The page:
Disincentives to offshoring manufacturing work include restrictions on the awarding of federal or state contracts, loss of potential federal loans, and a requirement under the Worker Adjustment and Retraining Act (WARN) for companies with 100 or more employees to notify employees at least 60 days before the plant closing. Such disincentives have been ineffective in stemming the number of jobs moving overseas.
Historically, tariffs have been the most useful tool to protect a country’s industrial base from foreign competition, the antithesis of free trade agreements. For decades, scholars blamed the passage of the Smoot-Hawley Tariff Act as the primary cause of the Great Depression in the 1930s. In recent years, opinions regarding the impact of the tariffs have softened with other factors such as financial speculation, agricultural overproduction in the 1920s, and Federal Reserve actions considered to be more at fault.
As political pressure builds to reject TPP and amend NAFTA, it is possible that Congress will enact specific tariffs aimed at the products produced by companies who have offshore production.
Needing a New Relationship Between Federal Government and Business
Many industrialized countries have initiated trade policies to protect and expand businesses located within their borders – but the U.S. is unique in its virtual “hands off” stance. While government involvement (or interference, as some claim) in business is controversial, failing to retain manufacturing capabilities exposes the nation to economic and military risks.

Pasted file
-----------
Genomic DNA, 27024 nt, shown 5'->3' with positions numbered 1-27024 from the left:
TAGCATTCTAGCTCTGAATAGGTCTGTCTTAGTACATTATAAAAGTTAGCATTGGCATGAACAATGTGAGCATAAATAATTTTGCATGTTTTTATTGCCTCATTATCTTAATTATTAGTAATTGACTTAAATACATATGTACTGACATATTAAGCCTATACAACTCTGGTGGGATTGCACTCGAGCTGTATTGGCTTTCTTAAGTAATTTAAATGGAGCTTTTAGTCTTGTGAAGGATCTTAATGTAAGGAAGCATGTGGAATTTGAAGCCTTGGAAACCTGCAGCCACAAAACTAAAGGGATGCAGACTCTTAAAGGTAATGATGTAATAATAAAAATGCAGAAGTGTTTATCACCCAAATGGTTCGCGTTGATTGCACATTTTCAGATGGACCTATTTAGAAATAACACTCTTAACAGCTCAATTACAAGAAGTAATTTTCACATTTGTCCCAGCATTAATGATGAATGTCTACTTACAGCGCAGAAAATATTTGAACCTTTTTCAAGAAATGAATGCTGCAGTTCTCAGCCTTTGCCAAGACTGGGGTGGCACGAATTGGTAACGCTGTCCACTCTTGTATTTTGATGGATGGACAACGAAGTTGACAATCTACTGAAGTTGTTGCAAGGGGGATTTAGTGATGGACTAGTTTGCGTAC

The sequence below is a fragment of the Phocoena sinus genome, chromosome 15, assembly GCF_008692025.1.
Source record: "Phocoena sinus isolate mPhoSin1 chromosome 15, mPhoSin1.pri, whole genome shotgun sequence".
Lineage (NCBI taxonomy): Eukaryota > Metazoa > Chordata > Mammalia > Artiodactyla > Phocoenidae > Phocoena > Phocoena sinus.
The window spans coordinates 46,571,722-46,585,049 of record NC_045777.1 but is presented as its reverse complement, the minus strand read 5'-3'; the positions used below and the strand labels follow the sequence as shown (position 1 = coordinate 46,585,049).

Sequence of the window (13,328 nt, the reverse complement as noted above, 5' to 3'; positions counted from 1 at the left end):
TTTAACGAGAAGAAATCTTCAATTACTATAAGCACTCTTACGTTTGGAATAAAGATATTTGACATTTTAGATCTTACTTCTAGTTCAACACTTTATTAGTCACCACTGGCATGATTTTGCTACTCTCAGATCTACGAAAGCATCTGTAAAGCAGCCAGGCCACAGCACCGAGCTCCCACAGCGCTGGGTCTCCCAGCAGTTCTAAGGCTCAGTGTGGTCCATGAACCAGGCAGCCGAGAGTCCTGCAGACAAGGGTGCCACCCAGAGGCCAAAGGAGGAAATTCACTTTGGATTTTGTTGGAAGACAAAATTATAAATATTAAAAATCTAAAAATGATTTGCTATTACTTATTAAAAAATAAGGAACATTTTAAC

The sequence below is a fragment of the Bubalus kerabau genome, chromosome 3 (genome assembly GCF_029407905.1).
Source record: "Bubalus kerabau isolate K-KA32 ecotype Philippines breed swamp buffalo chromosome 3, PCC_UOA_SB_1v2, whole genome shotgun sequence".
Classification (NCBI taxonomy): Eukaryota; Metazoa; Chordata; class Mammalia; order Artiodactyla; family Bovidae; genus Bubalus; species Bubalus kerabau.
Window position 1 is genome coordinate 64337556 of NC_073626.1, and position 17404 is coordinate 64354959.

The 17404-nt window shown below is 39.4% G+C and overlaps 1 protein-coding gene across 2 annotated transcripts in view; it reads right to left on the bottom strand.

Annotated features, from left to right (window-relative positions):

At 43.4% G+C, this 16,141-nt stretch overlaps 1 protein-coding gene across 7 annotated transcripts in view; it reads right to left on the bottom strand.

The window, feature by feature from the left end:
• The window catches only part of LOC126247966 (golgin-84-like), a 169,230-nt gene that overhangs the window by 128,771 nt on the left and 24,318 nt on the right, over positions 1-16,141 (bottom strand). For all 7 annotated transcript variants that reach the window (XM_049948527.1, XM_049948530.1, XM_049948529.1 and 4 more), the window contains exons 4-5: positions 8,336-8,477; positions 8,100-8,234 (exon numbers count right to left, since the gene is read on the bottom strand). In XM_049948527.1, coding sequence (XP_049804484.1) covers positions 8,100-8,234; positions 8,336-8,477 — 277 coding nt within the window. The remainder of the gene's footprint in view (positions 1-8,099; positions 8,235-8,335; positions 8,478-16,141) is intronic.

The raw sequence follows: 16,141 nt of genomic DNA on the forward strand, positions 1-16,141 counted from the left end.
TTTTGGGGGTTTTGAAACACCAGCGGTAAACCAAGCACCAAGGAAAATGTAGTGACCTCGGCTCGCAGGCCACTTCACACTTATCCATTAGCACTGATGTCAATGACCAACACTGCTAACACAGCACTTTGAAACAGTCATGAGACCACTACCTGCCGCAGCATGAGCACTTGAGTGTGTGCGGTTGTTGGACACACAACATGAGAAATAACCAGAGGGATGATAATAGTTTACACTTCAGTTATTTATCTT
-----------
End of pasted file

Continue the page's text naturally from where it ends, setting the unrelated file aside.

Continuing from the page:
Paul Roberts, economist and author of “How the Economy was Lost: The War of the Worlds,” claims “A country that offshores its own production is unable to balance its trade. Americans are able to consume more than they produce only because the dollar is the world reserve currency. However, the dollar’s reserve currency status is eroded by the debts associated with continued trade and budget deficits. The U.S. is on a path to economic Armageddon.”
Despite China’s growth, America remains the largest consumer market in the world, and overseas firms seeking access should be willing to move manufacturing within its borders as a condition of access – a requirement long in place for foreign companies hoping to sell in the Chinese market. At a minimum, Congress should identify technology and essential industries that are critical to the nation’s security, and prohibit any attempts to transfer affiliated work or knowledge beyond our borders. Products that compete with these industries should be restricted or taxed to ensure a level playing field.
Other federal efforts needed to retain and protect domestic manufacturing include:
- Improving Infrastructure, Especially Communication and Data Networks. A 2014 report by the Economic Policy Institute (EPI) analyzed infrastructure investments ranging from $18 billion to $250 billion annually for 10 years. On the low end, EPI projected a first-year increase in GDP of $29 billion and 216,000 net new jobs; at the high investment of $250 billion, GDP would increase $400 billion in the first year with 3 million new jobs.